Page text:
“Fearfully and Wonderfully Made”

“Fearfully and Wonderfully Made” August 21, 2023


Cellular structure, illustrated
The structure of a cell (Wikimedia Commons public domain image)


The following is based upon my reading of Michael J. Behe, “Fearfully, Wonderfully, Deliberately: The Grandeur of God Reflected in the Molecular Foundation of Life,” in Ann Gauger, ed., God’s Grandeur: The Catholic Case for Intelligent Design (Manchester, NH: Sophia Institute Press, 2023), 60-70 (and particularly pages 60-62.  The author of multiple books and over forty technical scientific publications and the center of considerable controversy, not to say acrimony, Michael Behe (Ph.D., University of Pennsylvania) is a professor of biochemistry at Lehigh University and a senior fellow with the Center for Science and Culture at the Discovery Institute in Seattle, Washington.


I will praise thee; for I am fearfully and wonderfully made: marvellous are thy works; and that my soul knoweth right well.  (KJV Psalm 139:14)

Traditionally, the author of Psalm 139 is David, the king of Israel.  Let us assume that David is the actual author.  (If it isn’t David, it’s some other ancient Israelite author.)  That would put the psalm’s composition at about BC 1000.  Even at that early time, the Psalmist had solid, indeed excellent grounds for his admiration.  And those grounds have only grown better since his day.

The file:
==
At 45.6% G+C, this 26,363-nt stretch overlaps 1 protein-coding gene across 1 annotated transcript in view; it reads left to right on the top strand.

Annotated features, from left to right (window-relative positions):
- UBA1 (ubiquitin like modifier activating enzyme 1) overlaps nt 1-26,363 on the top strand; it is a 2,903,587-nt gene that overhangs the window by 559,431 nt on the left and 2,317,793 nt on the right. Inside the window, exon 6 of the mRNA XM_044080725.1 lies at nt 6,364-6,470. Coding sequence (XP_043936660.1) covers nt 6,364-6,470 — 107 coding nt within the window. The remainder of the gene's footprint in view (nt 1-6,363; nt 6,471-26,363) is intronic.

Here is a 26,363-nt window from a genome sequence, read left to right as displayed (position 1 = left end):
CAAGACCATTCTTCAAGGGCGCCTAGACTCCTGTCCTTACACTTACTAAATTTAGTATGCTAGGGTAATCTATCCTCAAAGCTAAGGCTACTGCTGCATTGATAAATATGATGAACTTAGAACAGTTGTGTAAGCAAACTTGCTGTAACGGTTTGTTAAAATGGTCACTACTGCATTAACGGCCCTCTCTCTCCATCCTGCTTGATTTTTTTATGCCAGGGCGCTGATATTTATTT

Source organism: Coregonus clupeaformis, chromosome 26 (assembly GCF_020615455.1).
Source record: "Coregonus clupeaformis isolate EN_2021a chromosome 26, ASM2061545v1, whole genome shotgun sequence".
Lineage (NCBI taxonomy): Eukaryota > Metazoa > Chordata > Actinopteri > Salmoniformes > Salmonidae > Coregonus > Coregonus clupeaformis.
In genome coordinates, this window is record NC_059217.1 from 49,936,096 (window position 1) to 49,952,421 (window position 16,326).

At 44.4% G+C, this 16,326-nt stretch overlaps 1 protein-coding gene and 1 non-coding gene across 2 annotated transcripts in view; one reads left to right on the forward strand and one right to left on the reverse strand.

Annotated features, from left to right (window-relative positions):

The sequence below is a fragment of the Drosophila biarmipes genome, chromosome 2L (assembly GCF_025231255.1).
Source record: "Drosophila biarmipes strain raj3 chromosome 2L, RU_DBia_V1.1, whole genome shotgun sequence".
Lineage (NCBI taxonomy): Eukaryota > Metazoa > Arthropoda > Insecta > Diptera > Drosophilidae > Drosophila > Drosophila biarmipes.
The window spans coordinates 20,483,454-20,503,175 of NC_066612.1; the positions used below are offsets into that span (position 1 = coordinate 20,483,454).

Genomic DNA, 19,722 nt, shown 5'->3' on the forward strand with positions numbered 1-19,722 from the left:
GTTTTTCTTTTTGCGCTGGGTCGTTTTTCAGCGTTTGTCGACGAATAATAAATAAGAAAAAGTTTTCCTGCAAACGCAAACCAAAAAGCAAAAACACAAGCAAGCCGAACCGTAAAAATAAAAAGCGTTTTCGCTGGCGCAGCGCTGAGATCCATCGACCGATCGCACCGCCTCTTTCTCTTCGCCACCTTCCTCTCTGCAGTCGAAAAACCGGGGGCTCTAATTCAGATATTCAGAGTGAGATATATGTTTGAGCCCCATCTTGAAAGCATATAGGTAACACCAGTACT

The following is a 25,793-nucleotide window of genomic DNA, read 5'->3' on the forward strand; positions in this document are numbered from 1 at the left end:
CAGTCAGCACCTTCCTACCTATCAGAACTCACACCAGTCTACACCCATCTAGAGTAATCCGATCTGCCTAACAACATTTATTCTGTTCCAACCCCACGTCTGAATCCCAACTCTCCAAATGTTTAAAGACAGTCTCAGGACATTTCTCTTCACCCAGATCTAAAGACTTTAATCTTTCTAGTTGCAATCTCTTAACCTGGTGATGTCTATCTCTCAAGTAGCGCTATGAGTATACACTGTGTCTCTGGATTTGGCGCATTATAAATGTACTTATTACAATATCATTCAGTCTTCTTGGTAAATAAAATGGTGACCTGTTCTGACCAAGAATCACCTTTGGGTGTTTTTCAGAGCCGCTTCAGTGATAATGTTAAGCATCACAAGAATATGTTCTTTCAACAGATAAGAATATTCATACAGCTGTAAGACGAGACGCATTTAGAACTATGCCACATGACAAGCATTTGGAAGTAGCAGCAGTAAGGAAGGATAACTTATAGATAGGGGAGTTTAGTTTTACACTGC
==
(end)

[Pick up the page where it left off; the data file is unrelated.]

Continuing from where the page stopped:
Hippocrates is often called “the Father of Medicine” because he is often thought to have been the first person to study life from a relatively modern point of view.  But he lived roughly five centuries after David.

More than five hundred additional passed before the great Roman physician Galen came along, one of the most famous scientists of the classical world.  (For whatever it may be worth, I knew a physician whose actual name was Galen — his father was also a medical doctor — and Galen is a major presence among the documents published in the Arabic translation series that I founded.)  Galen dissected animals and wrote up detailed descriptions of their anatomies, including the trachea, the larynx, the eye, nerves, and more, and his work led him to explain — on the basis of far more detailed knowledge than either the psalmist or Hippocrates possessed — that the human body must be the work of a “supremely intelligent and powerful divine Craftsman” — which is to say that it evinces of signs of intelligent design.  But even Galen was unable to see such things as capillaries with his unaided human vision.

When its tools improve, though, science advances.  The invention of the microscope in the early seventeenth century represented the beginning of major breakthroughs.  The English physician William Harvey had predicted a closed loop of blood circulation, for example.  Decades later, Marcello Malpighi was actually able to track the path of veins and to confirm the existence of capillaries.

Microscopes were also used to show that insects, which had been thought to be simple organisms, actually had a variety of intricate features (e.g., strange compound eyes).  And, using a microscope, Robert Hooke was able to examine cork, observing discrete boxlike structures that reminded him of the small monastic cells in which monks lived.  And it is from this that our name and concept of organic “cells” derives.

In the nineteenth century, Matthias Schleiden and Theodor Schwann developed a cellular theory of biology, discovering the nucleus at the center of the cell and observing the discrete stages of cell division.